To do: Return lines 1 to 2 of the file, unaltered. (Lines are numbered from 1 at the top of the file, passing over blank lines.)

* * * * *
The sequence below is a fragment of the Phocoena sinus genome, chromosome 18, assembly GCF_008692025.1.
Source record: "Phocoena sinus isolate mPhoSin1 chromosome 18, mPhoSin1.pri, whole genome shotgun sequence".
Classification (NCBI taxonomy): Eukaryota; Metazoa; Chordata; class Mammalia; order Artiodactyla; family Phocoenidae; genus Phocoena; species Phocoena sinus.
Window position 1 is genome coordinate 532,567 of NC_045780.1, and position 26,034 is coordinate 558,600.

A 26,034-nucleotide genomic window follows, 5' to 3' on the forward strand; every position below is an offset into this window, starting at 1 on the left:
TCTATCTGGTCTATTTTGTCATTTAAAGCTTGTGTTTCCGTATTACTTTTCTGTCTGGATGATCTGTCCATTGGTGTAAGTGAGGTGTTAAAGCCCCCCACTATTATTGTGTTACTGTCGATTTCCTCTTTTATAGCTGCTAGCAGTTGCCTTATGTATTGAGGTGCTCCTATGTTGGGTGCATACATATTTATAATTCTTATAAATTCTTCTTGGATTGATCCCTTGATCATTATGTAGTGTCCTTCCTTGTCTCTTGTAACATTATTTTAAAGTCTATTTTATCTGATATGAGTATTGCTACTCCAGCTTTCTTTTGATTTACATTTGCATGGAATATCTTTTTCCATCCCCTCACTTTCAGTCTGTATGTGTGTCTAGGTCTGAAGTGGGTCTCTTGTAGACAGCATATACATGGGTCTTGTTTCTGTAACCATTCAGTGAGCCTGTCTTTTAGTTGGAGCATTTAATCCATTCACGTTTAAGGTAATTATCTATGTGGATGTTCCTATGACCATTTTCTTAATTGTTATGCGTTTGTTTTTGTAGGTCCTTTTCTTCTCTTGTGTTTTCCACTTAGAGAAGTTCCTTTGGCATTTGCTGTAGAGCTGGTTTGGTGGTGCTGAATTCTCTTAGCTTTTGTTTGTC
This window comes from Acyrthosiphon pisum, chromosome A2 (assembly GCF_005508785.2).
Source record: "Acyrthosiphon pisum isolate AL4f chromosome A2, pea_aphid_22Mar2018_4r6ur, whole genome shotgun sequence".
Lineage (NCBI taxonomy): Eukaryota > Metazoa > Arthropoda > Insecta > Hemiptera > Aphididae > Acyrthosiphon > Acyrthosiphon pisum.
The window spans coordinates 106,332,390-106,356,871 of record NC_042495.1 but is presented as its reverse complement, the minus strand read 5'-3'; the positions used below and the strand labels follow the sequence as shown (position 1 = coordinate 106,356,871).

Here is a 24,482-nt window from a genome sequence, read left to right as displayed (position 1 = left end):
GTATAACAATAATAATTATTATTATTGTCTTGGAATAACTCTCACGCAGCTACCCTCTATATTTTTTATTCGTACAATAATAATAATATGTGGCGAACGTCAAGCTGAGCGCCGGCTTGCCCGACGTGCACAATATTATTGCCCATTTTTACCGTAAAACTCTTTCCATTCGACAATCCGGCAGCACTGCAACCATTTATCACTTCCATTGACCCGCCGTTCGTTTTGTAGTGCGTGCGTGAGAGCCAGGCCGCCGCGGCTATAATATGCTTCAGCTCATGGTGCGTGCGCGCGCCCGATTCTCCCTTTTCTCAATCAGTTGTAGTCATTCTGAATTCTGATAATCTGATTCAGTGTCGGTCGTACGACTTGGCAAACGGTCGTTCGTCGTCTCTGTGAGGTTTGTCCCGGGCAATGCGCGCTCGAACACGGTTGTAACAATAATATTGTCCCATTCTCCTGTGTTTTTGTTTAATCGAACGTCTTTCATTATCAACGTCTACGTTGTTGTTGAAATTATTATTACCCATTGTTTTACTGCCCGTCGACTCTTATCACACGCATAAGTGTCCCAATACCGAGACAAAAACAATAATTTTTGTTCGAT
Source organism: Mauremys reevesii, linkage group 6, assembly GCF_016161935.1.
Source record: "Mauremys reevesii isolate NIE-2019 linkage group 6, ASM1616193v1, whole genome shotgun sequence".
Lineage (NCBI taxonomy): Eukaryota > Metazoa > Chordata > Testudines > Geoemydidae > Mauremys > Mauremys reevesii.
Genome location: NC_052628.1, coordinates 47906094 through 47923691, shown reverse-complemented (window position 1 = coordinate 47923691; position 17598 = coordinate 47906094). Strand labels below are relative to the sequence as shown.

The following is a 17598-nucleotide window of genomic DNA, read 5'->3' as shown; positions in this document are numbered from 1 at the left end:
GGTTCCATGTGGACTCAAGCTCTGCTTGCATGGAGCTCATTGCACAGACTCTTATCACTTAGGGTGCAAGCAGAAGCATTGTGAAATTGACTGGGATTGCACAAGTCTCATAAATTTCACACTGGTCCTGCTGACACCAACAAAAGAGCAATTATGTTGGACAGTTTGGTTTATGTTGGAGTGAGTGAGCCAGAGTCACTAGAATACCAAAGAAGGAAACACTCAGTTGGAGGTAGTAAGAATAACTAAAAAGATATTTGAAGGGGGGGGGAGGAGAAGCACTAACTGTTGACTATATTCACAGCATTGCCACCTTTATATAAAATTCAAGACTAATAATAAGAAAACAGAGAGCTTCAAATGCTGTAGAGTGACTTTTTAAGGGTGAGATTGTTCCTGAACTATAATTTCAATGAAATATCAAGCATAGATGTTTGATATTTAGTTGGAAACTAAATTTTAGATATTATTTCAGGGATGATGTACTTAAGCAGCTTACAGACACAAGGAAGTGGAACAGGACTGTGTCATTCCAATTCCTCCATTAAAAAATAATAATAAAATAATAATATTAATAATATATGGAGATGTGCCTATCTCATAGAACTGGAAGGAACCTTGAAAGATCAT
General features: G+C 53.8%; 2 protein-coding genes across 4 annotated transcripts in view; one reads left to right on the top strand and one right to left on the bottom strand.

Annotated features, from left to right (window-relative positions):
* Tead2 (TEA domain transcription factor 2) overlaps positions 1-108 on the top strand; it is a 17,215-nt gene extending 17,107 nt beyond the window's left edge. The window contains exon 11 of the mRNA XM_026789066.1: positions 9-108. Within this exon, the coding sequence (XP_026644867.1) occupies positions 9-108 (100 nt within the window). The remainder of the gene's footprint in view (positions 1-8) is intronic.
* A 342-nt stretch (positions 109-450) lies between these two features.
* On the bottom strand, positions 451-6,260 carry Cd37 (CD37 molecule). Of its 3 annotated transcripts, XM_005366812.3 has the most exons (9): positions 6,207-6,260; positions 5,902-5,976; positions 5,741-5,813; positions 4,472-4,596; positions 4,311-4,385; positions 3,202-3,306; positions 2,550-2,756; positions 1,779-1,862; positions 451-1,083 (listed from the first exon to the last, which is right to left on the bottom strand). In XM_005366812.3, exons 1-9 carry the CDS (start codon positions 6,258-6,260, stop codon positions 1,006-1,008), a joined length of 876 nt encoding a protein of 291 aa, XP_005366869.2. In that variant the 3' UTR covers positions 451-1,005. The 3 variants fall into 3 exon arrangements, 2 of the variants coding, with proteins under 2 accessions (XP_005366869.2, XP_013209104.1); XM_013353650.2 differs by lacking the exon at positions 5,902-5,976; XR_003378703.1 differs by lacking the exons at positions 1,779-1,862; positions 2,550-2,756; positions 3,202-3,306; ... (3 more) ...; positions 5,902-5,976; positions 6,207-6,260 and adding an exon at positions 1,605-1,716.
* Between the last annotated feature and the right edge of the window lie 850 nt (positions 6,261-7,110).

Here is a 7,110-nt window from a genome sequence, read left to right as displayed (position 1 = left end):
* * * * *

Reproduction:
The sequence below is a fragment of the Phocoena sinus genome, chromosome 18, assembly GCF_008692025.1.
Source record: "Phocoena sinus isolate mPhoSin1 chromosome 18, mPhoSin1.pri, whole genome shotgun sequence".